Friday I was having lunch with a friend. We were talking about the leaders in the field for the Democratic nominatin for president. When Hilary's name popped up, we both went to the flag issue. (In 2005, Sen. Hillary Rodham Clinton (D-NY) joined with Sen. Robert Benton (R-UT) to proposed a bill that would outlaw burning the United States Flag.)

One of the reasons that I love my flag is that it stands for free speech. It's flag that stands for my right to burn it. How cool is that?

I get that burning the flag is shocking, disturbing, and repellent. That's why it's a weapon of protest. It's free speech.

But a lot of people would like to see it outlawed. And Hillary wants their votes.

I don't know how many of them she got with her flag bill pandering. But she lost mine. And she lost my friend's.

Mickeleh's Take: Hillary may have the name recognition, the money, and the glitz. But she doesn't have it all. She doesn't have my respect.

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Friday, January 19, 2007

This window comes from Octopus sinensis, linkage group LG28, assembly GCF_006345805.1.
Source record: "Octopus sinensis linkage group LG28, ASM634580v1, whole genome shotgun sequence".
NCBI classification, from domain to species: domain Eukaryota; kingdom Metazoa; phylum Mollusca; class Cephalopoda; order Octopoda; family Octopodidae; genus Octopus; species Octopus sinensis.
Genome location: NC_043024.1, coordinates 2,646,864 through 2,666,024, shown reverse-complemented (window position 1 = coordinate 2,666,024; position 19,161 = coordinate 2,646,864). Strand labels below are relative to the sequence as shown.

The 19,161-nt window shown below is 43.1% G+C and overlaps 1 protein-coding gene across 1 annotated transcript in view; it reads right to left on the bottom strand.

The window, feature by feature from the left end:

WH Correspondents Wimp Out, Proving Moyers Correct

For the first time in memory, last year's White House Correspondent's dinner had some relevance to our national dialog thanks to the merciless skewering that Steven Colbert gave the press and the president. Video (Colbert starts about 51 minutes in) Transcript.

As if to prove Bill Moyers correct about the plantation mentality that has seized the press corps, this year the White House Correspondents Association has invited Rich Little to lay a little pablum on us.

Mickeleh's Take: The press continues to pretend that it's not the story. But in fact, it's inability or unwillingness to actually tell the story is chapter one of the story. I salute WHCA for making that clearer than ever.

More at

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Thursday, January 18, 2007

Leahy Says Gonzales Testimony is "Alice in Wonderland"

Which is a terrible insult to Lewis Carroll.

Challenged in the Senate about the Administration's readiness to ignore the constitutional guarantee of habeas corpus, Attorney General Alberto Gonzales answered this way:
Gonzales: I meant by that comment that the Constitution doesn't say that every individual in the United States or every citizen has or is assured the right of habeas corpus. It doesn't say that. It simply says that the right of habeas corpus shall not be suspended.

Get it. All the constitution says is that the right can't be suspended. It never said who, if anybody, actually has that right.

Mickeleh's Take